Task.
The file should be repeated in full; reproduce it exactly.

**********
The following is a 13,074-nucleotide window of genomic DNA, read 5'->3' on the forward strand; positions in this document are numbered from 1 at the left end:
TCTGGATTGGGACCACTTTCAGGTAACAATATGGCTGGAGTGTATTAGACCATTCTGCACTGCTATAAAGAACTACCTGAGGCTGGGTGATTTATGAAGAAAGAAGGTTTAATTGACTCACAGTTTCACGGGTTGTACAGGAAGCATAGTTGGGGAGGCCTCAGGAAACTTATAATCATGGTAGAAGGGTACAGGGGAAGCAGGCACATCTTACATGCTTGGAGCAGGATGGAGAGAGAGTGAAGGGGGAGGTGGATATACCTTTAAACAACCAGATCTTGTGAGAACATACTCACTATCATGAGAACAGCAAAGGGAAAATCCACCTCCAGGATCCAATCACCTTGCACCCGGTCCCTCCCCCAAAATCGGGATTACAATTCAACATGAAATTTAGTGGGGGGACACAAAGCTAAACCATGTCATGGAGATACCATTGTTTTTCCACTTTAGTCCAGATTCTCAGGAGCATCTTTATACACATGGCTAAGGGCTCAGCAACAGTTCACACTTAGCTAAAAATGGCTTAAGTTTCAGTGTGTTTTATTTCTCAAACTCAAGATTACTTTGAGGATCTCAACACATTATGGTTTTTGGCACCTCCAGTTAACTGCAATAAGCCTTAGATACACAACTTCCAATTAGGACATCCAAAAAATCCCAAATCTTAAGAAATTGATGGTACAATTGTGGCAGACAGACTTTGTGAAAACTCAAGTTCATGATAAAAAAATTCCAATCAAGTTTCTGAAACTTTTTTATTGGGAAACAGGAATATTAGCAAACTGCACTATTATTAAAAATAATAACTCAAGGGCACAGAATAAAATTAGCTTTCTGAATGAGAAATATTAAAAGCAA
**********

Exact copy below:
The following is a 13,074-nucleotide window of genomic DNA, read 5'->3' on the forward strand; positions in this document are numbered from 1 at the left end:
TCTGGATTGGGACCACTTTCAGGTAACAATATGGCTGGAGTGTATTAGACCATTCTGCACTGCTATAAAGAACTACCTGAGGCTGGGTGATTTATGAAGAAAGAAGGTTTAATTGACTCACAGTTTCACGGGTTGTACAGGAAGCATAGTTGGGGAGGCCTCAGGAAACTTATAATCATGGTAGAAGGGTACAGGGGAAGCAGGCACATCTTACATGCTTGGAGCAGGATGGAGAGAGAGTGAAGGGGGAGGTGGATATACCTTTAAACAACCAGATCTTGTGAGAACATACTCACTATCATGAGAACAGCAAAGGGAAAATCCACCTCCAGGATCCAATCACCTTGCACCCGGTCCCTCCCCCAAAATCGGGATTACAATTCAACATGAAATTTAGTGGGGGGACACAAAGCTAAACCATGTCATGGAGATACCATTGTTTTTCCACTTTAGTCCAGATTCTCAGGAGCATCTTTATACACATGGCTAAGGGCTCAGCAACAGTTCACACTTAGCTAAAAATGGCTTAAGTTTCAGTGTGTTTTATTTCTCAAACTCAAGATTACTTTGAGGATCTCAACACATTATGGTTTTTGGCACCTCCAGTTAACTGCAATAAGCCTTAGATACACAACTTCCAATTAGGACATCCAAAAAATCCCAAATCTTAAGAAATTGATGGTACAATTGTGGCAGACAGACTTTGTGAAAACTCAAGTTCATGATAAAAAAATTCCAATCAAGTTTCTGAAACTTTTTTATTGGGAAACAGGAATATTAGCAAACTGCACTATTATTAAAAATAATAACTCAAGGGCACAGAATAAAATTAGCTTTCTGAATGAGAAATATTAAAAGCAA